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A famous song from the 1960s, borrowing from Jewish and Christian scriptures, states that there is a “time to every purpose under heaven.” Encounters with police can be like that. Which is to say, when interacting with the police, there is a time to be very forthcoming, and there is a time to refrain from speaking. Suffice it to say, whatever the specifics of your situation may be, the first thing you say when you encounter a law enforcement officer should probably not be, “I did it.” One man from southwestern Washington made that mistake in his case, a case in which the Washington Court of Appeals upheld his conviction.

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If you smoke it is more than likely that you know it would be beneficial to not do so. You know about cancer, emphysema, heart problems, respiratory problems, and the list goes. The media has all but bombarded us with this information plus the surgeon general has a warning on every pack. You know it costs anywhere between five and ten dollars a pack. Some of you are even wondering, “Where did you find the five dollar ones?” So you know quitting would save you an awful lot of money. Plus, there are the concerns about smell, the less and less convenient places to go, and quite often family and friend concerns that you get the privilege of listening to over and over and over again. Yet many people continue forward with this very risky habit. Why? Well there are actually a lot of answers but this example was primarily used to show that there is a practice that has people asking the same question.

Everybody knows that if you drink you should not drive. The reasons are even of greater magnitude. You are a danger to yourself and others. The number of car crashes caused by drunk driving is way above that of any other cause. The same is true of fatal car crashes. People know this for the same reason they know the health risks of smoking – the media sends out the message at least daily. Plus, you are risking a DUI arrest. In Washington, that has jail time, hefty fines and many other penalties. Yet many people choose to engage in this risky behavior. This begs the same question – WHY? The answers are multiple. Continue reading

Are you having a crisis moment? The worst scenario happened. You drove. You got taken to the station. You were given a BAC test. Then you tested over the Washington legal limit of .08. Now you probably do not feel like fighting. What you are very seriously thinking about is pulling your hair a little, maybe biting your nails or crying for a little, worrying a lot but eventually throwing in the towel, pleading guilty just to get it over with and hoping for a merciful judge.

You did blow an over the legal limit number. So it seems like they have all the science and the law on their side. So the reaction listed above is an understandable one and one that many people have mistakenly also made both before and after you. Since you are examining a defense attorney website it can be assumed for now that you have left your options open. That is good because there are defense options available. Continue reading

Washington has been in the foreground of marijuana legalization. It was one of the first states to legalize its medical use and then its recreational use. As you walk through the cities of our state it can be noticed that it has definitely become socially acceptable. Due to this legalization and social acceptance arrests involving marijuana have understandably declined. Although it’s technically illegal you can see people smoking it openly and the police do not seem to regularly enforce this illegality. Plus now there are shops that sell marijuana. It would probably be an exaggeration to say there is a marijuana store on every block but it sometimes does feel that way. As long as you have the proper license you will not get arrested for marijuana selling. As long as you buy from an authorized dealer you will not get arrested simply for buying or using.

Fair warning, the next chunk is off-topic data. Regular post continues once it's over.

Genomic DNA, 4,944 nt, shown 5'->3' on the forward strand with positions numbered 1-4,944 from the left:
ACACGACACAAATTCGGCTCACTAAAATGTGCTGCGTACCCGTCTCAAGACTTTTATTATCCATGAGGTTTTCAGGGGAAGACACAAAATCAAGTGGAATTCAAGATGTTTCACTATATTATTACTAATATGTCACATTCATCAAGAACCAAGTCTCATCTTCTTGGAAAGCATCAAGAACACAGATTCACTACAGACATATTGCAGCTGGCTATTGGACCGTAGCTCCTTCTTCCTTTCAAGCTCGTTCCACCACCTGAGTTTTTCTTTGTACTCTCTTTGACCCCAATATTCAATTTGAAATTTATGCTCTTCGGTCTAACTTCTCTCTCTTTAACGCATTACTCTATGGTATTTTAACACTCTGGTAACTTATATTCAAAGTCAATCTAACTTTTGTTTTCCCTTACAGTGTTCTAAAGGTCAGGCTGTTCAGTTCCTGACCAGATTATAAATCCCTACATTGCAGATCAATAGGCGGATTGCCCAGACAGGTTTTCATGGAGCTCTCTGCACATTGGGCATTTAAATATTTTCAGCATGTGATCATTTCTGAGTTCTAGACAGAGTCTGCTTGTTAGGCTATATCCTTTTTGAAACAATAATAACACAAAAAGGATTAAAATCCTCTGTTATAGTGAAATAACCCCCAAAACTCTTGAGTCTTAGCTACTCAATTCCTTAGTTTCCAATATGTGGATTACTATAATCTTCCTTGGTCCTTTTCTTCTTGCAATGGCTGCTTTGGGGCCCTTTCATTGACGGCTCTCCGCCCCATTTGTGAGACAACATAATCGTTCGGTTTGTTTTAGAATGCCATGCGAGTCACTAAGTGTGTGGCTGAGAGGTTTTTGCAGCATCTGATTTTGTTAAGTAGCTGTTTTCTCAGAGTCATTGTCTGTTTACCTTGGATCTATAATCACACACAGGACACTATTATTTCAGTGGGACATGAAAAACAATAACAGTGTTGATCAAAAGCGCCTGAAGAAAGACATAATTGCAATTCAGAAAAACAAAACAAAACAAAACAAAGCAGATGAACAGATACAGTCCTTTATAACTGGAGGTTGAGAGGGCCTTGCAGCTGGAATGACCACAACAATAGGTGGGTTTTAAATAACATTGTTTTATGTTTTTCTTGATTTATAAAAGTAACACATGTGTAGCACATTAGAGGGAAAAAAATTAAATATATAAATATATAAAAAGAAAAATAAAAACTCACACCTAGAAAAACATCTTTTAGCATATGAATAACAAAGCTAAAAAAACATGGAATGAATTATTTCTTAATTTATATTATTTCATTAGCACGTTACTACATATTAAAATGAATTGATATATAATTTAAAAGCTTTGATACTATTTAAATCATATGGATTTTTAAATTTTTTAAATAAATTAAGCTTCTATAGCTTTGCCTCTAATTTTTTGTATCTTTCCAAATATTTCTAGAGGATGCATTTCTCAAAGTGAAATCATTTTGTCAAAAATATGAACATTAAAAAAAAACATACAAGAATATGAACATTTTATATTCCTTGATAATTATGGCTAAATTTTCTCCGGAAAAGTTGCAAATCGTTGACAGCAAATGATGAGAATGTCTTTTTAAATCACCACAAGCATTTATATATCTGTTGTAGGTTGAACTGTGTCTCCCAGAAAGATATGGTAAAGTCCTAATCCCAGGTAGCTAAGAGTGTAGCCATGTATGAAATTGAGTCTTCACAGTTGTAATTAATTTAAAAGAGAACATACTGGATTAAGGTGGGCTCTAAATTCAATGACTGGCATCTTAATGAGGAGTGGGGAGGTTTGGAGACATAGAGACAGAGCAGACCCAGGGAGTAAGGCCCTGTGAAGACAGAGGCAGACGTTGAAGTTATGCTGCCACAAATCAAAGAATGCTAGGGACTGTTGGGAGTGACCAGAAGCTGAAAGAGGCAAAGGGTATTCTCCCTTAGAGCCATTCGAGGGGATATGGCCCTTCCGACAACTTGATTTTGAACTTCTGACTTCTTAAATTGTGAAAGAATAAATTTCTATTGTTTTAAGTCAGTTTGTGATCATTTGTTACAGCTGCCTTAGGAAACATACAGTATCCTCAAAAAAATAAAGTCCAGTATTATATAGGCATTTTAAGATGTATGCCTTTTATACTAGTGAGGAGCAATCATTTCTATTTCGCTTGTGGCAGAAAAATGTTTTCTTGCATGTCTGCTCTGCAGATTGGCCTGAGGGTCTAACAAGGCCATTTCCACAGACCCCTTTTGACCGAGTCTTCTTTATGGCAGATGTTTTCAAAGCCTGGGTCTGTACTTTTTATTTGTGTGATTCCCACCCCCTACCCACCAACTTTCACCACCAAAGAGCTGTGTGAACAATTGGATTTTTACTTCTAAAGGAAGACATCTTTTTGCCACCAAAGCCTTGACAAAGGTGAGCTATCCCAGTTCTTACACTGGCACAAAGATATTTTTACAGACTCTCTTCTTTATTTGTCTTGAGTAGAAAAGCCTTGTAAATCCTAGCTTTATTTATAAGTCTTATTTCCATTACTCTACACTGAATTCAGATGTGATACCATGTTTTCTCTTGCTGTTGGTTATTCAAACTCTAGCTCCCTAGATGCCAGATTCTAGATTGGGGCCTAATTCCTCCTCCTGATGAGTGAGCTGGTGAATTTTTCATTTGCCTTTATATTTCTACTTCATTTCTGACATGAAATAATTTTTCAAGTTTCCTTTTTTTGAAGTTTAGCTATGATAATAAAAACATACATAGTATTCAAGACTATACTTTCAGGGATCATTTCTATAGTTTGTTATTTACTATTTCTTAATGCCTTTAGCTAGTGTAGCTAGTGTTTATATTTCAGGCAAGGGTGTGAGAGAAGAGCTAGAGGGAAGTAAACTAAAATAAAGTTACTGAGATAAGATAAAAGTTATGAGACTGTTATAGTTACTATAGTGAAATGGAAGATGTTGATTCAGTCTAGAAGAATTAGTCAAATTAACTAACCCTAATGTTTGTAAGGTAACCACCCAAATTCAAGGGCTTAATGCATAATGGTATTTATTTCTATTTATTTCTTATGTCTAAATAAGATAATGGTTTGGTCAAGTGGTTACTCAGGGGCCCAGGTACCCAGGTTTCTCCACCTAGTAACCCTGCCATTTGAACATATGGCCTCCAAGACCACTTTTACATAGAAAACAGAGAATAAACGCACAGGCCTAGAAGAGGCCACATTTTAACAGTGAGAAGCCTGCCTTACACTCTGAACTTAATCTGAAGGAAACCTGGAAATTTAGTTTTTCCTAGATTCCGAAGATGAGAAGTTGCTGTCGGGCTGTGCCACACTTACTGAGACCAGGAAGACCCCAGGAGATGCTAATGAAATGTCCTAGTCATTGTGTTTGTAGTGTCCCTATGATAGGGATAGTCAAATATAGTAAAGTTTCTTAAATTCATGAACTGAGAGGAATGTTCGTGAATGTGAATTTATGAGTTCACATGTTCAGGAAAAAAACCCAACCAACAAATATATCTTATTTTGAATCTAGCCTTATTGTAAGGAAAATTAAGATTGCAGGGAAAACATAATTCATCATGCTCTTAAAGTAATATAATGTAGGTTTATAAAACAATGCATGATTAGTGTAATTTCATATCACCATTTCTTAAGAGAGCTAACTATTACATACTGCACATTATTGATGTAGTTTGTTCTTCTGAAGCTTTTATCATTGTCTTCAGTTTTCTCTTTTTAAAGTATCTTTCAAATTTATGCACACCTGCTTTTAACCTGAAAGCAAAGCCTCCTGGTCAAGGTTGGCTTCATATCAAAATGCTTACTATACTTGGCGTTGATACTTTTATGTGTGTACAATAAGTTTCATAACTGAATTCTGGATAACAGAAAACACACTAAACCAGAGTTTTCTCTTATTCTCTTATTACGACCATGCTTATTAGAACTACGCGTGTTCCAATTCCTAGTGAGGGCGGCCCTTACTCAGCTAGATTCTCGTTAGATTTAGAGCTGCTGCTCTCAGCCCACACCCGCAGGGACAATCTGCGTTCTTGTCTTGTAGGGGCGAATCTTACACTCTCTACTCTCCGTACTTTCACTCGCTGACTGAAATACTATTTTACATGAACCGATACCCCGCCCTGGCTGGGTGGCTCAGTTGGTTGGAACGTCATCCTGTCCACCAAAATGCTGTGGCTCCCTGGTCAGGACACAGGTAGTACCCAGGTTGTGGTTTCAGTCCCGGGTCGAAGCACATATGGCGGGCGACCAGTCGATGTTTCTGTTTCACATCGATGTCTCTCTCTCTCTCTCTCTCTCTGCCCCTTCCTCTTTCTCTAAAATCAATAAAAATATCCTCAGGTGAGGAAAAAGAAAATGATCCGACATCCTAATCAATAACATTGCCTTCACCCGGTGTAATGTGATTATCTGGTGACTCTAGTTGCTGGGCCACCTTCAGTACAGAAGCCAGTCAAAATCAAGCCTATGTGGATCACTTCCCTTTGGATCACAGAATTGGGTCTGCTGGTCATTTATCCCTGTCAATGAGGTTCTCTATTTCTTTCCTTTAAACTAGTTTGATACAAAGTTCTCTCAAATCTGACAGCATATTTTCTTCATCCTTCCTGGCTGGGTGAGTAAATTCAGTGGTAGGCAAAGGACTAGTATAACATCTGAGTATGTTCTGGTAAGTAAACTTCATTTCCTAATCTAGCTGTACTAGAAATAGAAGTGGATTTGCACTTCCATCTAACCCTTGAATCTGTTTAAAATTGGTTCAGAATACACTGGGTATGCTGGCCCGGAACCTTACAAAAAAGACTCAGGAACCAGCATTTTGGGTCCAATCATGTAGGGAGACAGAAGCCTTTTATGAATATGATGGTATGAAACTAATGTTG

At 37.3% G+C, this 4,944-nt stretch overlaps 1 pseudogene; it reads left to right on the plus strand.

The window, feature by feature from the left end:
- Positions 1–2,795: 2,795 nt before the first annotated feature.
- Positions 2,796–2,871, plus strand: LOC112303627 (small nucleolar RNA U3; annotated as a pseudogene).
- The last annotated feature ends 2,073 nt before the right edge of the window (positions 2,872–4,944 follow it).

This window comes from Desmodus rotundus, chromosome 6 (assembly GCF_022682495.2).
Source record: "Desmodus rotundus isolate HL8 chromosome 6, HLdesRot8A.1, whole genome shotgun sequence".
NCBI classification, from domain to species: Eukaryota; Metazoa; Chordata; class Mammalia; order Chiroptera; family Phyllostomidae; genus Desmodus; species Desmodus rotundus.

But there is one marijuana related arrest that is actually on the rise. Because marijuana does cause impairment it is still illegal to use it and drive and you can be arrested for DUI. The legal limit for marijuana is five nanograms of active THC in the blood within two hours of driving and the penalties for a marijuana involved DUI are the same as if the DUI involved alcohol. These arrests, unlike the others, are increasing. In fact they have almost doubled. Continue reading

You are being charged with or even been already convicted of a DUI. You probably are already aware of the official penalties – jail time, fines, license suspension, and other potential penalties. But what you may not be aware is that there are also unofficial penalties. These are the penalties that a DUI causes but are not officially part of the criminal code. One of these may be disapproval from your family and friends or another may be difficulty in finding employment or housing due to your record. Due to the Interstate Compact for Adult Offender Supervision you may have difficulties if you choose to move to another state. You will face another unofficial penalty if you ever need to go to Canada for either business or pleasure. As the border is so close this does come up as a problem in Washington more often than in many other parts of the country.

You are probably wondering why entering Canada would be a problem if it is not a penalty listed in our laws. This is because the limitation is caused not by Washington or United States law; it is caused by Canadian law. In Canada even a first offense DUI is classified as a felony. The customs officers will not allow anyone entrance to Canada to anyone with a felony on their record and they do not use US classifications – they use Canadian classifications. So it can get very difficult to enter into Canada once you have a DUI on your record. Continue reading